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Classification Romance (H/M)
Length Approx 2,000 words, 5 pages (8 ½” x 11”)
Spoilers “Goodbyes”, “Boomerang”, “Legacy”
Rating GS for some language, violence
Author's Notes Okay, I admit it – ending “Country” the way I did was pretty cruel. But hey, at least I didn’t leave you hanging for long. I really didn’t want any shipper stuff to take over that story’s plot, but when I got the idea for this follow-up, it was just too much fun to pass up. So hopefully this works for all concerned: the true-blue shippers get their gratification, and the non-believers can simply sit this one out. Enjoy …


Summary Shipper sequel to “For Love or Country”. Just what was in that mysterious letter?



1610 EST
JAG Headquarters
Falls Church, Virginia


She knew she was in trouble from the very first line.

Dear Sarah.

It wasn’t as if she’d expected a joke or anything. The look in his eyes when he’d given her that unassuming envelope had left no room for doubt. For once in his life, Harmon Rabb was actively expressing what he felt, not simply reacting to what happened around him. But the magnitude of this confession could be captured in that tiny signal: he’d called her by her given name.

Mac closed the door to her office and shut her blinds before settling back into her chair. More than anything she could currently remember, this deserved her undivided attention.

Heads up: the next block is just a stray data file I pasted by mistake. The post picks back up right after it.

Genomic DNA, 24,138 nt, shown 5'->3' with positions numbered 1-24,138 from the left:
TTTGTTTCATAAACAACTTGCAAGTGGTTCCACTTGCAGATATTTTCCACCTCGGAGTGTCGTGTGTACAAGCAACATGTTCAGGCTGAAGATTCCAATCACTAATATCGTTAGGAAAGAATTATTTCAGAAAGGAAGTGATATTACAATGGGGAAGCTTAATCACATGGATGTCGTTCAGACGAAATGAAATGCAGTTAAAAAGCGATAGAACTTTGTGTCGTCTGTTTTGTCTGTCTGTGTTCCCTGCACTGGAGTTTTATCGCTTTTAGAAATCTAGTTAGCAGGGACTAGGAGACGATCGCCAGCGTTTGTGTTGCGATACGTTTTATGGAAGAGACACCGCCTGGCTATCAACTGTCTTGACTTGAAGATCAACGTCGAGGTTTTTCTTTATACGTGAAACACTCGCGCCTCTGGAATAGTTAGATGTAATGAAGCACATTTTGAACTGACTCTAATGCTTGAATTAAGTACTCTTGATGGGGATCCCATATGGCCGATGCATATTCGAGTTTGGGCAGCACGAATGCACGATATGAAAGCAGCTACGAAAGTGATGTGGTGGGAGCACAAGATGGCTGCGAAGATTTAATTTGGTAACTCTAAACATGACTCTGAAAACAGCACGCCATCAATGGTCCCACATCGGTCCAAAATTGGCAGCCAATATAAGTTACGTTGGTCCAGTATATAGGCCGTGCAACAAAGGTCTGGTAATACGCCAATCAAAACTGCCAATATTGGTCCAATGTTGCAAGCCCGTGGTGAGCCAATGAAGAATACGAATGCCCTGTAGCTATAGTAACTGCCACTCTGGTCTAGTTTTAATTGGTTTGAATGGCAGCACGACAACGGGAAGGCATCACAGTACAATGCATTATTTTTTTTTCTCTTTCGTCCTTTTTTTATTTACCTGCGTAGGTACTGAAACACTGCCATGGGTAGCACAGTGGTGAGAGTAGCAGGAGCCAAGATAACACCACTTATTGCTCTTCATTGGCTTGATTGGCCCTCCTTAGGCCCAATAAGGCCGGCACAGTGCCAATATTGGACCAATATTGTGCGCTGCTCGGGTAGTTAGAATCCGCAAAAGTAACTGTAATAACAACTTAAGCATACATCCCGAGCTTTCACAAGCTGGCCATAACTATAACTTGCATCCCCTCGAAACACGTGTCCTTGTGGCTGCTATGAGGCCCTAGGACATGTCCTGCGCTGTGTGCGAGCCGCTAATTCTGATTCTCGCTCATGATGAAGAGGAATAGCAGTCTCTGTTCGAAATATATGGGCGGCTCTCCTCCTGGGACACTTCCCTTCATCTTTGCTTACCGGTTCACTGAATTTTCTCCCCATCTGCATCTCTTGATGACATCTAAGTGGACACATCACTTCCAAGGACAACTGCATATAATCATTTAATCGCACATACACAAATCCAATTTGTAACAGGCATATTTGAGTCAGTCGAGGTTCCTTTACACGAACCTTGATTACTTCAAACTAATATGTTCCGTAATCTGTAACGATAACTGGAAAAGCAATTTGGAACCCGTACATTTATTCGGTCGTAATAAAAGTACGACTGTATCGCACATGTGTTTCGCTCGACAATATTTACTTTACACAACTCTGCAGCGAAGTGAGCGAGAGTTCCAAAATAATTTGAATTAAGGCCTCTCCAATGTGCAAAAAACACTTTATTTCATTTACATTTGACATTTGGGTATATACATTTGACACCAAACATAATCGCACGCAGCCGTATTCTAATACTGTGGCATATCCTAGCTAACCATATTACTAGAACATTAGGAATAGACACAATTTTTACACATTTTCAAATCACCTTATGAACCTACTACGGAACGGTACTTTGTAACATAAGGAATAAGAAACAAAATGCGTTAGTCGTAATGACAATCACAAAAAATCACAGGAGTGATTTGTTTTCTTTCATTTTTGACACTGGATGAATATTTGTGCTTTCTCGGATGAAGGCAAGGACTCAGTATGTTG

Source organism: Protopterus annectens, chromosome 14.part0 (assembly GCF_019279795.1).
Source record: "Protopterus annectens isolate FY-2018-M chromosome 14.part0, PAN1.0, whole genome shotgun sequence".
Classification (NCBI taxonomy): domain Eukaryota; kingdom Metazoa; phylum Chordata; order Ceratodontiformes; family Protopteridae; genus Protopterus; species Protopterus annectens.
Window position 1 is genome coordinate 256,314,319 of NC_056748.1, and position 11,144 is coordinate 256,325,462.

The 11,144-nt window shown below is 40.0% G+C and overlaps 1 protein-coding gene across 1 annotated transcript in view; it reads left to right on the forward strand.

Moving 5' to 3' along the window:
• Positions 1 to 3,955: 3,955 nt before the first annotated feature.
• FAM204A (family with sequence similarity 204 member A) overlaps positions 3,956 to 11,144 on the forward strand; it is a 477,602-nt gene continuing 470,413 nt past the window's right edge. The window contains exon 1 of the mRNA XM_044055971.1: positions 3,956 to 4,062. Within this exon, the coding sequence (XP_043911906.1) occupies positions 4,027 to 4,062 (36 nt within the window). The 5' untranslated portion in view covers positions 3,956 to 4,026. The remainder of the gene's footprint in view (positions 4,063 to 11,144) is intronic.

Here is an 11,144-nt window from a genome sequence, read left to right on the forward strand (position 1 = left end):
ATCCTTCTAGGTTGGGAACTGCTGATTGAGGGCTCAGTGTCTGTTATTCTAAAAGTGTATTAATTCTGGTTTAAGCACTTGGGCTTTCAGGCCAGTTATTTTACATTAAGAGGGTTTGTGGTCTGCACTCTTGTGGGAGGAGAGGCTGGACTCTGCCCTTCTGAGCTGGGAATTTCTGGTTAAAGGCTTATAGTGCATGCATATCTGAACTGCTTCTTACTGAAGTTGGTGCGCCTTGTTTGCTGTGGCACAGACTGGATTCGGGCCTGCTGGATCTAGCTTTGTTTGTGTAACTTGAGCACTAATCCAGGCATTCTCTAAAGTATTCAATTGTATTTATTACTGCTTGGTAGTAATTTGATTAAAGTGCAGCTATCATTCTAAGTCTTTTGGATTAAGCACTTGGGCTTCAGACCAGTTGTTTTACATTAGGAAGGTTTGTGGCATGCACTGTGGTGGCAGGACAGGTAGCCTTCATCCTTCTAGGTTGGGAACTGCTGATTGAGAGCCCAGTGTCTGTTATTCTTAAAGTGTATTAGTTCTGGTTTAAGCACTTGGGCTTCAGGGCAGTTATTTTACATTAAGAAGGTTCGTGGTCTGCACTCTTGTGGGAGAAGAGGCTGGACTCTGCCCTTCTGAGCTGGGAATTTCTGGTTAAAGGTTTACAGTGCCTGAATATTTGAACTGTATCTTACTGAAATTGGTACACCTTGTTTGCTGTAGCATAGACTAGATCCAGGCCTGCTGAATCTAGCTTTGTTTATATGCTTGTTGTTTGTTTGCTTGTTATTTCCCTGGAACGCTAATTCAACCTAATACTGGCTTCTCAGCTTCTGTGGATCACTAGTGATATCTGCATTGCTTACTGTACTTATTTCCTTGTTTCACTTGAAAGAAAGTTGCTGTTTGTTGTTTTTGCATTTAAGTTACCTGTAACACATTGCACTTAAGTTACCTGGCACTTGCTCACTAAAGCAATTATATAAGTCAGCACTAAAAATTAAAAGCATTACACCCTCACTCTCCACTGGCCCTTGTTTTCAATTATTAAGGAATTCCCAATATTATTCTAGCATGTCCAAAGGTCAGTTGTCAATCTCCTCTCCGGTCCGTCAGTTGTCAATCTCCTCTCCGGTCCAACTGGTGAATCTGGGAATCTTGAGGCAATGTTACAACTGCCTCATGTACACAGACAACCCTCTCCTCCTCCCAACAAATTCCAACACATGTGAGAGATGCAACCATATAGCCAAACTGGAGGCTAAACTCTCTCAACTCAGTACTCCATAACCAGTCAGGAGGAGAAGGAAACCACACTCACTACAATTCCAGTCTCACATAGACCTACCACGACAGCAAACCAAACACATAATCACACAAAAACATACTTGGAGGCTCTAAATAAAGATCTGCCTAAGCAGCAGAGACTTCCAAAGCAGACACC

Dear Sarah,

This is ridiculous. As I write this, you’re a grand total of two floors away. I could walk up there and say all this to you in person. But I’m fairly sure I’d screw it up, considering my mind is somewhat occupied with this crazy mission tomorrow night. Actually, I’d probably screw it up regardless. Besides, if you’re smart – at least, smarter than me, which is pretty much a given – you’re already asleep.

At the same time, I can’t risk you never knowing the things I’m about to say. Or write, I mean. Christ, if I were this inarticulate in the courtroom, I never would have made it through law school. But I’m determined not to do five million revisions of this. Not only would it take all night, it would seem less honest somehow. So I’m just going to keep writing until it all makes sense, or until I fall asleep at my desk, whichever comes first.

All right, I did have a point here somewhere, so here goes. In the last few weeks, since I’ve really gotten to know Sergei, I think my outlook on a lot of things has changed. I’ve always been pretty reluctant to open up, even to my closest friends – I’m sure you know that better than anyone. But with Sergei, it was different. It may just be the fact that after thirty-seven years, I had to learn how to be a brother in a matter of days. Then again, once he was here, I was really surprised at how normal it all felt. I guess some of it comes naturally. We understood each other, never made judgments, and just knew that we’d always be there for each other, no matter what. I was even more surprised when I realized that Sergei wasn’t the only person like that in my life. I’ve had that kind of trust and support for five years, and I took it for granted for far too long. For that, I am deeply sorry.